But outwith the extremes, markets do tend to be reasonably good at pricing things, and finding an edge which enables you to do better than everyone else is not at all easy.
Moreover, it’s also hard to be different because both individual and organisational psychology militate against going against our peers. As individuals, we like to feel part of the herd. It’s safer to be part of the tribe than to be an outsider. And as a cog in a large organisation, the rewards of being right and different are often far outweighed by the risks of being wrong and different.
If you make an out-of-consensus call, and you get it right when everyone else is wrong, then for every person who respects you, there will be three who resent you. And if you make a contrarian call and get it wrong, you’ll be first to get the chop in any future staff cull (especially if you’ve already built up a record of resentment from prior correct calls).
In short, for many fund managers – particularly those who work for mainstream institutions – there’s no real incentive to be radically different from their peers. There’s a good chance they’ll get it wrong, and if they get it right, the rewards just aren’t that great.
So you can see why active managers might want to play it safe and just hug the index. But in that case, they also need to take a big pay cut.
If you think you might own a closet tracker, you need to do some homework
So what can you do about this? There are certain measures you can look at to test if a fund is a closet tracker – the “active share” of a fund (if you can find it), or how closely it hugs the benchmark.
But if you’re at all worried that you own a closet tracker fund, then it points to some more fundamental issues with your portfolio. Because if you do own a closet tracker, you have to wonder how it ended up in there in the first place. It suggests strongly that your knowledge and understanding of your own investments is lacking.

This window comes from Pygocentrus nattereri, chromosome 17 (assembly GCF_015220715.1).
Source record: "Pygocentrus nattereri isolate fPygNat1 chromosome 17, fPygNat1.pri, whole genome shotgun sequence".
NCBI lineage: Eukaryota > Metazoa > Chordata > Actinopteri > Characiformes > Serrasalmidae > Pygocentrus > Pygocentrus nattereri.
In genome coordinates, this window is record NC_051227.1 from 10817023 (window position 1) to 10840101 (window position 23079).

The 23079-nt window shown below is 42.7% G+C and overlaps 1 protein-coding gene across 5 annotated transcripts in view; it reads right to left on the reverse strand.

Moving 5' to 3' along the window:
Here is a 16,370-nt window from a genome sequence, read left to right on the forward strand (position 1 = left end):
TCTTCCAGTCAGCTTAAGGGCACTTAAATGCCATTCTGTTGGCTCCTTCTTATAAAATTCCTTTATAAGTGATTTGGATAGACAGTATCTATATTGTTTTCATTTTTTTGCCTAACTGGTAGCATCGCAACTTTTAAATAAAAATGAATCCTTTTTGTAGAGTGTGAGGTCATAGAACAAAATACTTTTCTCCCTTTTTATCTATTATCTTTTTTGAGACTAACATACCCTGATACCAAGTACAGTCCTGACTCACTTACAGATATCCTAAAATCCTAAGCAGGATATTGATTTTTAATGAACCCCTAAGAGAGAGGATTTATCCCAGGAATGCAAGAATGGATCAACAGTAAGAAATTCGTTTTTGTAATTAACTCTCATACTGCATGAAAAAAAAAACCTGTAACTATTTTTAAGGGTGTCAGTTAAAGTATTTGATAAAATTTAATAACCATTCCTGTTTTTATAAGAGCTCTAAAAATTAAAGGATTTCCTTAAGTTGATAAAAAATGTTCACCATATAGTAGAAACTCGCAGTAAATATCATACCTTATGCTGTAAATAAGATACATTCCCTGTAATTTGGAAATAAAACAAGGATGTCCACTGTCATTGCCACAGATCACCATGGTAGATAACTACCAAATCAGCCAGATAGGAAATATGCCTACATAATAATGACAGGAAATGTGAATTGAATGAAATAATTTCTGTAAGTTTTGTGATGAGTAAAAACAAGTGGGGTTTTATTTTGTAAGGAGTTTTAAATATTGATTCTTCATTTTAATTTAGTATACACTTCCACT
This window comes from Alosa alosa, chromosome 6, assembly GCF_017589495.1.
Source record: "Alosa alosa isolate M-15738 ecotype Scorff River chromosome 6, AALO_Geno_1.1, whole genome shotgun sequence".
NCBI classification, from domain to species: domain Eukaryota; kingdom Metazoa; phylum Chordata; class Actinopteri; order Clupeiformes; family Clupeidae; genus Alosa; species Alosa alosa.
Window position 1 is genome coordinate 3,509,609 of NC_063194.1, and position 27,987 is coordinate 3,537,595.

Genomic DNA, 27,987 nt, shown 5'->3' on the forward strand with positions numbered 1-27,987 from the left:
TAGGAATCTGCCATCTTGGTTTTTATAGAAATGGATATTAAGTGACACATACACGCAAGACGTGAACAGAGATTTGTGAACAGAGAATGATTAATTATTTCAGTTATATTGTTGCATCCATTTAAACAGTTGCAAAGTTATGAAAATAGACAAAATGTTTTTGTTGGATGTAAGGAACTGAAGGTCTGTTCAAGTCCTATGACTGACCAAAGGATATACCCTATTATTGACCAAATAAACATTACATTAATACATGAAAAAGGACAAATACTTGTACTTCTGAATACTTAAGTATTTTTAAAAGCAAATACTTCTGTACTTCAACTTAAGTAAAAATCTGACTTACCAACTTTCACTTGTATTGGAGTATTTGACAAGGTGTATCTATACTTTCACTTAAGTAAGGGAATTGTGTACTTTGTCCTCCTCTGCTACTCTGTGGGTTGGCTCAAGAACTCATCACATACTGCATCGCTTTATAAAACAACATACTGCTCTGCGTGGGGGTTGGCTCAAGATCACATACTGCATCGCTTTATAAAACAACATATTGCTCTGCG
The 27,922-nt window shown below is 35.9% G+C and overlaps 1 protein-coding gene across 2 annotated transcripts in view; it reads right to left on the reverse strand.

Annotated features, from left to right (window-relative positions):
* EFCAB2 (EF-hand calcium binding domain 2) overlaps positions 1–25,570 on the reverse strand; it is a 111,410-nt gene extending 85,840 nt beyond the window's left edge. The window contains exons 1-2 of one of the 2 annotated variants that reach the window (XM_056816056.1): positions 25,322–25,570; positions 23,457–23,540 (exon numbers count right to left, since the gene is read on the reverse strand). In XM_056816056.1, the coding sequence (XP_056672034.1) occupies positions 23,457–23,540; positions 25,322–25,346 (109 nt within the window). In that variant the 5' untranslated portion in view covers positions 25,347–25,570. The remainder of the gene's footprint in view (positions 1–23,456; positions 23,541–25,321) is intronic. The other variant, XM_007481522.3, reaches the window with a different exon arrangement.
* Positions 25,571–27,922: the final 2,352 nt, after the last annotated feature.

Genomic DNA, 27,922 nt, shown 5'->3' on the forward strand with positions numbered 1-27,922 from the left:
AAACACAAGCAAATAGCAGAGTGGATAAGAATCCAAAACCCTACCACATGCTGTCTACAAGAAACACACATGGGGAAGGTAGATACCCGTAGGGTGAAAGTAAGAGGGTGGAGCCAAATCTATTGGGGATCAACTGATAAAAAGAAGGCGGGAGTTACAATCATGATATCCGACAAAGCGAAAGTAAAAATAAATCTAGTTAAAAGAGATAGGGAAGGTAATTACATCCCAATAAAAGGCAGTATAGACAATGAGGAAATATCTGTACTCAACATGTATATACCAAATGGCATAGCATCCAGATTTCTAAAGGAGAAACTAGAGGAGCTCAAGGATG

So make sure you know what you are investing in. What funds are in your pension or individual savings account? How much do these funds charge? And why do you own them in the first place?
If you’re struggling to answer those questions, then you need to make a list. Get the name of the funds. Get the ongoing charge figure (OCF). Write down what the fund aims to do.
For each active fund, write down why you own it, rather than a passive equivalent. So if you own a UK equity fund, why is it a better option than a FTSE 350 tracker? What is the fund manager’s plan for beating the market, and does he or she stick to it? If you can’t work out what it is that makes the fund different, and cannot articulate a decent reason for owning it rather than a passive option, then you need to think about selling – or at least asking your financial adviser (assuming you have one) some hard questions.
Don’t wait for the regulator to act for you. Managing your money doesn’t need to involve a lot of work, and it’s absolutely fine to use an advisor to help you get things in order. But ultimately, this is your money. If you don’t at least know what it’s invested in and why, then you are leaving yourself wide open to being taken advantage of.